“Reputation is what people think of you. Character is what you are.”
Duke of Oxford
The third entry in the Kingsman series is an origin story for the secret organisation, told through an alternate history First World War. Vaughn perhaps wished to make a war (or indeed anti-war) movie, and he does produce some sobering footage of the chaos of trench warfare. Ralph Fiennes is a fine precursor to Colin Firth’s gentleman spy, but the Duke’s pacifist desire to shield his son, Conrad, from war feels at odds with the world of Kingsman, and the resulting focus transforms a franchise known for its excess into a tedious matter of fictional politics. Indeed, aside from a brief excursion to Russia to assassinate a scenery-chewing Rhys Ifans as Rasputin, it is only the film’s final half hour that truly feels like a Kingsman film at all. Much of my criticism lies in the script, plagued by awful dialogue and pacing — notably, this is Vaughn’s first film without Jane Goldman, his longstanding screenwriting collaborator. Transferring the authorship of Wilfred Owen’s most famous poem to Conrad is cheap writing and unnecessary revisionism, worst still as the boy has not even been to the front when he supposedly pens it. I criticised the lack of women in The Golden Circle and the situation has not improved, with Gemma Arterton being the sole noteworthy character. The best thing about The King’s Man is that it will surely free Vaughn to move on to other projects outside the franchise. Whether he can return to the rising star I heralded with his exceptional first three films remains to be seen.
“We’ve kind of got a bit of a “save the world” situation here.”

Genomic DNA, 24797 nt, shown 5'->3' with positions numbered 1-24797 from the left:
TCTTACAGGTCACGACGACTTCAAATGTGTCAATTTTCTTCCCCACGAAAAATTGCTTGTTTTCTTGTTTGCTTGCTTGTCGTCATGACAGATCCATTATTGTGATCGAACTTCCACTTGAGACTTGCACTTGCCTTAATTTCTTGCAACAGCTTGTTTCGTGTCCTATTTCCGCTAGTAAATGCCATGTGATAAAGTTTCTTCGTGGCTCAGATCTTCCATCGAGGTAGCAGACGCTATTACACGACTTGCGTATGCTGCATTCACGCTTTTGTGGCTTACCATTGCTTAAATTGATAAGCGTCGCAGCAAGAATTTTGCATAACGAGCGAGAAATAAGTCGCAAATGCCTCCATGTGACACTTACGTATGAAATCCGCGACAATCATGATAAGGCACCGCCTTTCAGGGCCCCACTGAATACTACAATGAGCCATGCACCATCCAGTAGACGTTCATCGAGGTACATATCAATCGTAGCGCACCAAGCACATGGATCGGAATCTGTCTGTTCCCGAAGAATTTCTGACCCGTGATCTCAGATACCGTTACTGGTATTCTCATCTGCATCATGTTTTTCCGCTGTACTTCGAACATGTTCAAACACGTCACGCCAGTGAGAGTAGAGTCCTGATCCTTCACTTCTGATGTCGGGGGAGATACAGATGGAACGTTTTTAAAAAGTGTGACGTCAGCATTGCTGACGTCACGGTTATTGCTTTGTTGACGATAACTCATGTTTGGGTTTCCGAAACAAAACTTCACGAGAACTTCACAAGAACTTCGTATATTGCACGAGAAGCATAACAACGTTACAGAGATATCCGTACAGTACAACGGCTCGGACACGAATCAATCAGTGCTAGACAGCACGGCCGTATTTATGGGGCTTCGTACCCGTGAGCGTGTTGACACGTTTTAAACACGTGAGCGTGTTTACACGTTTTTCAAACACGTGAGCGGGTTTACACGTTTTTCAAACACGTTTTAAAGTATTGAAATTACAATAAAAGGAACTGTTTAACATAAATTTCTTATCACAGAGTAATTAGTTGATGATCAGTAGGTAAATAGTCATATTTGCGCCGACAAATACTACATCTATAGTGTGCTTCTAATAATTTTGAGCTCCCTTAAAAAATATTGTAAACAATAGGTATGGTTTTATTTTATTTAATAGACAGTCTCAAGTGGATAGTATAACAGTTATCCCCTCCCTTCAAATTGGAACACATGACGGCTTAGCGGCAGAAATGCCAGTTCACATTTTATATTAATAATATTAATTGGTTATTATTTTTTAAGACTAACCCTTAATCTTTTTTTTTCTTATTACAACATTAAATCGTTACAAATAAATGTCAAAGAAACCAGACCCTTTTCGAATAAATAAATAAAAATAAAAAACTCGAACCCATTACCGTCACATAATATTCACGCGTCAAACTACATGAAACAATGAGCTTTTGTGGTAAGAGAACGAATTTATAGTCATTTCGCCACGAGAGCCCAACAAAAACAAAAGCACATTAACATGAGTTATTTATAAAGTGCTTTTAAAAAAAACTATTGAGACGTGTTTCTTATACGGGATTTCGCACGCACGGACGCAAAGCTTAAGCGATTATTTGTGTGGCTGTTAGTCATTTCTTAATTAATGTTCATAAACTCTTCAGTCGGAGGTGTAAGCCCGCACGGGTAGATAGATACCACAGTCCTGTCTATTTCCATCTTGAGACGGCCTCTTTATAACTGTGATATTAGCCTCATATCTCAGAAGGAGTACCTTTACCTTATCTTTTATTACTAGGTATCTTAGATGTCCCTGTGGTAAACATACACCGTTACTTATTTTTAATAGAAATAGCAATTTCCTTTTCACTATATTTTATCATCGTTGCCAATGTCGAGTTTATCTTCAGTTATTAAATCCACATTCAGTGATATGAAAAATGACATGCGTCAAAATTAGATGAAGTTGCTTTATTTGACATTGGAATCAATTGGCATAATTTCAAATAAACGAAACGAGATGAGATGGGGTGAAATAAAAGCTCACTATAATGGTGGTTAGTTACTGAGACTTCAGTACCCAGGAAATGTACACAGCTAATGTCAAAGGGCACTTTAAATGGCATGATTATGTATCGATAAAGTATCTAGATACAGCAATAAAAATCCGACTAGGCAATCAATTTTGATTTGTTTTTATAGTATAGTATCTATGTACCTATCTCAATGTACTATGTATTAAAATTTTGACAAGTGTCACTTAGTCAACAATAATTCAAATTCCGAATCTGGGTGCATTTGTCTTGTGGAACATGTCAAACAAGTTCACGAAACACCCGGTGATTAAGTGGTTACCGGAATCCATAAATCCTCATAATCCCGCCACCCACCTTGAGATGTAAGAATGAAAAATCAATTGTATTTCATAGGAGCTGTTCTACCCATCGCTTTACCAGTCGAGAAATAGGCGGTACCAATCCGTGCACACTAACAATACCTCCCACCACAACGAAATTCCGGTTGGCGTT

A bloated sequel that tries to recapture its anarchic satire of the Bond franchise’s excesses with muted success and decidedly less charisma from its leads, I actually enjoyed this far more than I feared from its critical reception. Arguably the story’s chief sin is swiftly to sideline its female cast, leaving once again a field of exclusively male agents. It makes the film’s direct references to equality and loyalty feel somewhat crass. Seeing the British Kingsmen working alongside their US counterparts, The Statesmen, is perhaps tailored to me (pun intended) but the creative design throughout both the Statesman HQ and the villain’s lair is wonderful. Whilst nothing matches the first film’s church brawl, there is still substantial creativity to the action set pieces.
“Like every serial killer already knew, eventually fantasising doesn’t do it anymore.”
In a world where The Dark Knight has set a very firm benchmark against which all comicbook superhero films will be judged, Kick-Ass is something very, very different. From Wanted writer Mark Millar, it features similarly frenetic adrenaline junkie action, but its characters subvert all the genre stereotypes. It’s clear from the opening scene that we’re in for an unusual, wild ride.